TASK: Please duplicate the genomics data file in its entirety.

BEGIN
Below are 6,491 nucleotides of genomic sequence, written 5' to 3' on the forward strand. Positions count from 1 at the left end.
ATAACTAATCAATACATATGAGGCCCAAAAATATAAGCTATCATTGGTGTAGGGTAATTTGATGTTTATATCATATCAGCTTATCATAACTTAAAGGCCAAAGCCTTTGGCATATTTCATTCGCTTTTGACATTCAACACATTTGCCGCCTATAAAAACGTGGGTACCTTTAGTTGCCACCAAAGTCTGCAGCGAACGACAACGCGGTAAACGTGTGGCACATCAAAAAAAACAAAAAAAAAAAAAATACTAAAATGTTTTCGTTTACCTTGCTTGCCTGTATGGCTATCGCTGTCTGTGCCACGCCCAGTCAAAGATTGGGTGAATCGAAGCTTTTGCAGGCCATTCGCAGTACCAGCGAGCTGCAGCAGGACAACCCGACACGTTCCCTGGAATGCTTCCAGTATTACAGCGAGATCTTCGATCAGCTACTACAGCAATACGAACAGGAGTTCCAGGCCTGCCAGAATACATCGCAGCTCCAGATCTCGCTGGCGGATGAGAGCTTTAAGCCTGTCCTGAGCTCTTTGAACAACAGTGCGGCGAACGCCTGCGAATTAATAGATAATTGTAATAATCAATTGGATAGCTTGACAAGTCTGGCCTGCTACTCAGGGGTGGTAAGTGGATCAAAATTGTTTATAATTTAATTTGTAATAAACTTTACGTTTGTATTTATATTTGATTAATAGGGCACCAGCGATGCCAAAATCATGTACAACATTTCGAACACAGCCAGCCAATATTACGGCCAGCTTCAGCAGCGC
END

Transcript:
Below are 6,491 nucleotides of genomic sequence, written 5' to 3' on the forward strand. Positions count from 1 at the left end.
ATAACTAATCAATACATATGAGGCCCAAAAATATAAGCTATCATTGGTGTAGGGTAATTTGATGTTTATATCATATCAGCTTATCATAACTTAAAGGCCAAAGCCTTTGGCATATTTCATTCGCTTTTGACATTCAACACATTTGCCGCCTATAAAAACGTGGGTACCTTTAGTTGCCACCAAAGTCTGCAGCGAACGACAACGCGGTAAACGTGTGGCACATCAAAAAAAACAAAAAAAAAAAAAATACTAAAATGTTTTCGTTTACCTTGCTTGCCTGTATGGCTATCGCTGTCTGTGCCACGCCCAGTCAAAGATTGGGTGAATCGAAGCTTTTGCAGGCCATTCGCAGTACCAGCGAGCTGCAGCAGGACAACCCGACACGTTCCCTGGAATGCTTCCAGTATTACAGCGAGATCTTCGATCAGCTACTACAGCAATACGAACAGGAGTTCCAGGCCTGCCAGAATACATCGCAGCTCCAGATCTCGCTGGCGGATGAGAGCTTTAAGCCTGTCCTGAGCTCTTTGAACAACAGTGCGGCGAACGCCTGCGAATTAATAGATAATTGTAATAATCAATTGGATAGCTTGACAAGTCTGGCCTGCTACTCAGGGGTGGTAAGTGGATCAAAATTGTTTATAATTTAATTTGTAATAAACTTTACGTTTGTATTTATATTTGATTAATAGGGCACCAGCGATGCCAAAATCATGTACAACATTTCGAACACAGCCAGCCAATATTACGGCCAGCTTCAGCAGCGC